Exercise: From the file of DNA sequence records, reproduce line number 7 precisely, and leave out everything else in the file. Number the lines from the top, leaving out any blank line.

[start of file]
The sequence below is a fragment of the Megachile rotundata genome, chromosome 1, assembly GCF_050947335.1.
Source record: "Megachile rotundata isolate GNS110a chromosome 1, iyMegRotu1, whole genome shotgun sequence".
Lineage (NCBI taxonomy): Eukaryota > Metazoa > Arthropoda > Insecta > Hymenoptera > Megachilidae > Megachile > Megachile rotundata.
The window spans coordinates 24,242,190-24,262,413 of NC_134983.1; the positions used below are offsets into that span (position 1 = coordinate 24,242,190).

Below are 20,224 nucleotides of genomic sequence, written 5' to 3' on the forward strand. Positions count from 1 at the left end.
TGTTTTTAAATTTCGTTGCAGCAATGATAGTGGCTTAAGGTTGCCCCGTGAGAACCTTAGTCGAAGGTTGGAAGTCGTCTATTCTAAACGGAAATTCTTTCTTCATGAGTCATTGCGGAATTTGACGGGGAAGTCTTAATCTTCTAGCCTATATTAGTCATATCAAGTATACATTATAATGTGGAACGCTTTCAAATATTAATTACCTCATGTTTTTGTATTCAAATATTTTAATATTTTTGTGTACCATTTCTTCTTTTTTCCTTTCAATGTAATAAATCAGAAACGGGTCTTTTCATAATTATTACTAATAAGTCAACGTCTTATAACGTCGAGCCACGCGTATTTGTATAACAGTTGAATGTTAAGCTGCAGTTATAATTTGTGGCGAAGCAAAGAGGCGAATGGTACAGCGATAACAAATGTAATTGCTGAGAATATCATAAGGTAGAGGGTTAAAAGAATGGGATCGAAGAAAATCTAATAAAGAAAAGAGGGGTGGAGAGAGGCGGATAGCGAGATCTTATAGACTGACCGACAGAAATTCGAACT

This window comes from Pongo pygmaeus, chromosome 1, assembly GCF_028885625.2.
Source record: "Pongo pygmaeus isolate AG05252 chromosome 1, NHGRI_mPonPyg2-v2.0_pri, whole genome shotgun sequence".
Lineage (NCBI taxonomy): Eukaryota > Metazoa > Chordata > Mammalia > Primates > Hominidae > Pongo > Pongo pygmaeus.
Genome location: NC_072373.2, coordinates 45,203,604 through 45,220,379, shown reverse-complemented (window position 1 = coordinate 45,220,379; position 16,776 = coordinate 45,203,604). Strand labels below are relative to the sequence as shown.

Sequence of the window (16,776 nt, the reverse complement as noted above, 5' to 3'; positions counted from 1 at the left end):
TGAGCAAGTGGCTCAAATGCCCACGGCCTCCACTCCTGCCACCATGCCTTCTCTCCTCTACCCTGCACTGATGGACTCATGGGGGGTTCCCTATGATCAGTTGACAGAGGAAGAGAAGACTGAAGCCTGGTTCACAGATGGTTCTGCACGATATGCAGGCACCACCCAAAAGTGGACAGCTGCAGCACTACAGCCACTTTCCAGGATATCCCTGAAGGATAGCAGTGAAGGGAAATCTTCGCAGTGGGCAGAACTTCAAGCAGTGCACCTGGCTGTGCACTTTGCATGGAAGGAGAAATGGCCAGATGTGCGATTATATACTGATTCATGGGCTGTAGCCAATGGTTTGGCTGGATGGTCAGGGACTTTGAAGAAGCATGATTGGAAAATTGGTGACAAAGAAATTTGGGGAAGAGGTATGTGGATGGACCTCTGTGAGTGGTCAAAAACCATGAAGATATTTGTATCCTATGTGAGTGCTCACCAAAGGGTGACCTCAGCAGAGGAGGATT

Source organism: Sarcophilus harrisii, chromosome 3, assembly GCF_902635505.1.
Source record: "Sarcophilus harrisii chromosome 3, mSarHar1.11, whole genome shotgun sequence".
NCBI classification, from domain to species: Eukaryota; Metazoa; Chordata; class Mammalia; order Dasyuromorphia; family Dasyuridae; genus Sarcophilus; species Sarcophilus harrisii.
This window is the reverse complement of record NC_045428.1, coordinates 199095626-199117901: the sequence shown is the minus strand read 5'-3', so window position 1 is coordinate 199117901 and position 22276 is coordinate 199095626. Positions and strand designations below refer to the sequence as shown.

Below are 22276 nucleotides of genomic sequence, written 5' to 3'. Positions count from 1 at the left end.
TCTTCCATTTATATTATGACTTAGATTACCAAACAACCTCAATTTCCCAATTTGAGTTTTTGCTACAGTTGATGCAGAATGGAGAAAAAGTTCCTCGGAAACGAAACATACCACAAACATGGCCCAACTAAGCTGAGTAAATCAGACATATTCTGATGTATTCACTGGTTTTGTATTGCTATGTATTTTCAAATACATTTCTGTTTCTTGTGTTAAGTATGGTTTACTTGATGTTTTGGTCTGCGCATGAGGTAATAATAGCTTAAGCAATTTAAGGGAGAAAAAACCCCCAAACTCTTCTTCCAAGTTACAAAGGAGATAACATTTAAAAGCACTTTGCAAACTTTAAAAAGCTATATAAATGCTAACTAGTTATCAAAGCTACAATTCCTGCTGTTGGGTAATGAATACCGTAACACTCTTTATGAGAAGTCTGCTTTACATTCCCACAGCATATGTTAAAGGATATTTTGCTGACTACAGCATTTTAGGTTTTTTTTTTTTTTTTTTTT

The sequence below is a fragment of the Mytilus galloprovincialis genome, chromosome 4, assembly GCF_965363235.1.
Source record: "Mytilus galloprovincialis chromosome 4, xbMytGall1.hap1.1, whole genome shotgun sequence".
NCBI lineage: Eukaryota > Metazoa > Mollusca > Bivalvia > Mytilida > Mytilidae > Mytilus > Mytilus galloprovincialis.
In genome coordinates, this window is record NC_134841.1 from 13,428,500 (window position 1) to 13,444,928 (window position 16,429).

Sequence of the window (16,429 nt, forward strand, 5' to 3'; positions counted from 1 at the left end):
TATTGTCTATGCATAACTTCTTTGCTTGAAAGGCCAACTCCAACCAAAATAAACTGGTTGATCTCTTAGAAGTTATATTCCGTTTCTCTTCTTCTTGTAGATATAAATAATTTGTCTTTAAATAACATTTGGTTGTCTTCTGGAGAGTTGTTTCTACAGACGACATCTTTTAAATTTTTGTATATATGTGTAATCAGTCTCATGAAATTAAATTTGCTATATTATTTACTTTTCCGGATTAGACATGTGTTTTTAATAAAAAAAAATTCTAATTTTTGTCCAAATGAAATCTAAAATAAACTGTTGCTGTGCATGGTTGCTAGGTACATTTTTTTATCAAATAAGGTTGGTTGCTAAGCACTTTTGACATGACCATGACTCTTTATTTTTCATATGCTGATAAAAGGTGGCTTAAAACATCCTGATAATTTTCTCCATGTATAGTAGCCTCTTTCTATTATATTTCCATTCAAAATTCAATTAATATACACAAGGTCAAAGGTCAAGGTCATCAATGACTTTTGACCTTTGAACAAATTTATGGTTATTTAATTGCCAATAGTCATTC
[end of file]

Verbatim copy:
This window comes from Pongo pygmaeus, chromosome 1, assembly GCF_028885625.2.